U.K.–born actor Oliver Stark, who can currently be seen co-starring on Ryan Murphy’s “9-1-1” on Fox, said he didn’t exactly have overnight success as an actor. In fact, in 2017, he was in the middle of a significant dry spell and had to figure out why.
“You’ve been living in Los Angeles for 18 months,” he told himself at the time. “You haven’t worked in a year. Your last job was your first time as a series regular. You finished that job and naively thought you’d waltz straight into your next. Hey, you’ve been a regular on a cable show; bet you want your keys to the city now, huh? Think again.”
And, Stark would undergo yet another year of no callbacks despite staying out there and active, going to plenty of auditions. He realized he was running out of money fast and had a visa that was nearing its expiration.
“Honestly, you aren’t sure if you’re going to be able to continue on this path,” Stark said. “Then something very important happens: A casting director who always, always lets you audition refuses to read you for a part. He tells your manager that, as much as he likes you, you’re just not being consistent.”
Stark pondered this. He didn’t really know what it meant, but it stuck with him. Later, he would understand exactly what it meant. He wasn’t being true to himself. He was trying to be something – someone – he’s just not, and he still had a lot to learn. So, the actor signed up for a class, and this proved to be a decision that would change his life. The instructor told him he needs to be giving casting directors himself rather than the self he thinks they want.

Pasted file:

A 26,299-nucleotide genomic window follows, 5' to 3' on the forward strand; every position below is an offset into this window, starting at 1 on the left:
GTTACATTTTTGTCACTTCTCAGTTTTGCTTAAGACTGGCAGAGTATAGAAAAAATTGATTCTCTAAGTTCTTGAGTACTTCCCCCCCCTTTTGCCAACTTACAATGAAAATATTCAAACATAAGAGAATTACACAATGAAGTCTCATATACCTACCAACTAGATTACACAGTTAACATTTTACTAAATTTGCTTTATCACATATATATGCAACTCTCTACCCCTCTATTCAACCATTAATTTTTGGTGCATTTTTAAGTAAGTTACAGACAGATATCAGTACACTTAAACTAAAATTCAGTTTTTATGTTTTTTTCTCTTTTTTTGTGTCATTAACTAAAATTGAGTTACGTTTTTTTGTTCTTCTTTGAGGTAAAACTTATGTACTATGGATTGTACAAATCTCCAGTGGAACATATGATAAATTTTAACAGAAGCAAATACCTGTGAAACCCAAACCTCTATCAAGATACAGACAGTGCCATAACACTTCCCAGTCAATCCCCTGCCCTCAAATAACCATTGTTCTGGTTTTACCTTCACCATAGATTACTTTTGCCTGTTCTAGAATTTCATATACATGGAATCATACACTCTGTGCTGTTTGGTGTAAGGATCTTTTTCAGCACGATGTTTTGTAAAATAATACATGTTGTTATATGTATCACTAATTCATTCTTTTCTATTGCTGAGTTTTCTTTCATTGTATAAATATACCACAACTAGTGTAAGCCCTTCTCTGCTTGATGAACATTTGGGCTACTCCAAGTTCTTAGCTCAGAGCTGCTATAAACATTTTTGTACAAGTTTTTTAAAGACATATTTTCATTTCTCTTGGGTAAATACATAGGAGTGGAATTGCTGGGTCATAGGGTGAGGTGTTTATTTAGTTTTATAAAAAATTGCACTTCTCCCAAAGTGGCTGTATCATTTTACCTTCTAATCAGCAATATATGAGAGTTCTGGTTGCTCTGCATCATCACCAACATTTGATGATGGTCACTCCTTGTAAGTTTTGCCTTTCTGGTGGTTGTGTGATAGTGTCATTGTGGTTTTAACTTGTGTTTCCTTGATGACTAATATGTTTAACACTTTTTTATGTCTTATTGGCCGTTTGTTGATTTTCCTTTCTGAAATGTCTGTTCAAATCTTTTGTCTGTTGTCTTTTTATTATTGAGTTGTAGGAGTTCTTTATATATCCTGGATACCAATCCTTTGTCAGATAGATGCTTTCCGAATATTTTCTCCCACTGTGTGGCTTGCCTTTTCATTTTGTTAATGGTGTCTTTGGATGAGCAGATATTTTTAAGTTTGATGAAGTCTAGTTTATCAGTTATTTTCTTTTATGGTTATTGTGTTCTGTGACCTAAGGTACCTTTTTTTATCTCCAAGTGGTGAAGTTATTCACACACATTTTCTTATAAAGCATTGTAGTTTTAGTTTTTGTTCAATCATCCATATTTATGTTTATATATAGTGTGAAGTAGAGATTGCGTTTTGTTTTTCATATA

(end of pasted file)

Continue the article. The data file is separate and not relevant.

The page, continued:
One month later, Stark had an opportunity to audition for “911.” He wasn’t given a character breakdown or a script in advance. He just knew there were three scenes, and the lack of information would give him an opportunity to adapt the role anyway he wished. It allowed him to be himself, just as his coach had said.
“That’s a vulnerable thing to do, but that’s what it takes,” Stark thought to himself while he was in the waiting room. He was surrounded by actors who were better known than he was at the time, but his determination to be himself pulled him through and landed him the role.
“Now I can admit I spent the first 25 years of my life trying to change who I am,” Stark said. “I hated myself because I had this imagined version of who I wanted to be. Looking back, this idealized person was an amalgamation of various toxic leading men I would watch in movies over the years. Cool. Strong. Mysterious. Serious. Intense. None of which are inherently damaging characteristics, but they were to me because it was all rooted in me thinking I had to be something I wasn’t. I thought that if I was able to change myself, I would be more successful.”
But he now understands he had it all wrong and wants to offer this advice to budding actors who haven’t gotten a callback yet. Stark said, “All the quirks you’ve spent years trying to hide, they are actually your superpowers; they’re what set you apart. They don’t make you better. They don’t make you worse. They make you you, and only you can be that.”